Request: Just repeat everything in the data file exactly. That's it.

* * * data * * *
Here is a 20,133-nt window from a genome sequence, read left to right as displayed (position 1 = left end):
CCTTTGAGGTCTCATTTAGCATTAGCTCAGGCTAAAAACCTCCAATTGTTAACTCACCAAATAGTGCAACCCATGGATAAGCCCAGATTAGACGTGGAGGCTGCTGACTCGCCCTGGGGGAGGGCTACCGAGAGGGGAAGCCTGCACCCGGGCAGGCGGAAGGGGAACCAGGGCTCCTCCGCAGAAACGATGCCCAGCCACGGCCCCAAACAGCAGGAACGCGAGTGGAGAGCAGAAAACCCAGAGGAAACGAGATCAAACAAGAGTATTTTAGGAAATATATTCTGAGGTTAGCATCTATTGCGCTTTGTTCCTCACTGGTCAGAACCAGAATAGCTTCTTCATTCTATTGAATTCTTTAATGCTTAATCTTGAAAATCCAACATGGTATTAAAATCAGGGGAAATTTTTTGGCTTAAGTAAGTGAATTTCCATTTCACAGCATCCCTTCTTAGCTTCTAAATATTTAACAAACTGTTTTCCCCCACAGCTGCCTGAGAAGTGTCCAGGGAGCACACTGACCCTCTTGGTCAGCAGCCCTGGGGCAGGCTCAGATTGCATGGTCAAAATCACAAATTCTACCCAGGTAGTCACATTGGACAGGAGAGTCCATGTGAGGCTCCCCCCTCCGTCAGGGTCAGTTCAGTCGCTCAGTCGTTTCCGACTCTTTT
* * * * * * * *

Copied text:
Here is a 20,133-nt window from a genome sequence, read left to right as displayed (position 1 = left end):
CCTTTGAGGTCTCATTTAGCATTAGCTCAGGCTAAAAACCTCCAATTGTTAACTCACCAAATAGTGCAACCCATGGATAAGCCCAGATTAGACGTGGAGGCTGCTGACTCGCCCTGGGGGAGGGCTACCGAGAGGGGAAGCCTGCACCCGGGCAGGCGGAAGGGGAACCAGGGCTCCTCCGCAGAAACGATGCCCAGCCACGGCCCCAAACAGCAGGAACGCGAGTGGAGAGCAGAAAACCCAGAGGAAACGAGATCAAACAAGAGTATTTTAGGAAATATATTCTGAGGTTAGCATCTATTGCGCTTTGTTCCTCACTGGTCAGAACCAGAATAGCTTCTTCATTCTATTGAATTCTTTAATGCTTAATCTTGAAAATCCAACATGGTATTAAAATCAGGGGAAATTTTTTGGCTTAAGTAAGTGAATTTCCATTTCACAGCATCCCTTCTTAGCTTCTAAATATTTAACAAACTGTTTTCCCCCACAGCTGCCTGAGAAGTGTCCAGGGAGCACACTGACCCTCTTGGTCAGCAGCCCTGGGGCAGGCTCAGATTGCATGGTCAAAATCACAAATTCTACCCAGGTAGTCACATTGGACAGGAGAGTCCATGTGAGGCTCCCCCCTCCGTCAGGGTCAGTTCAGTCGCTCAGTCGTTTCCGACTCTTTT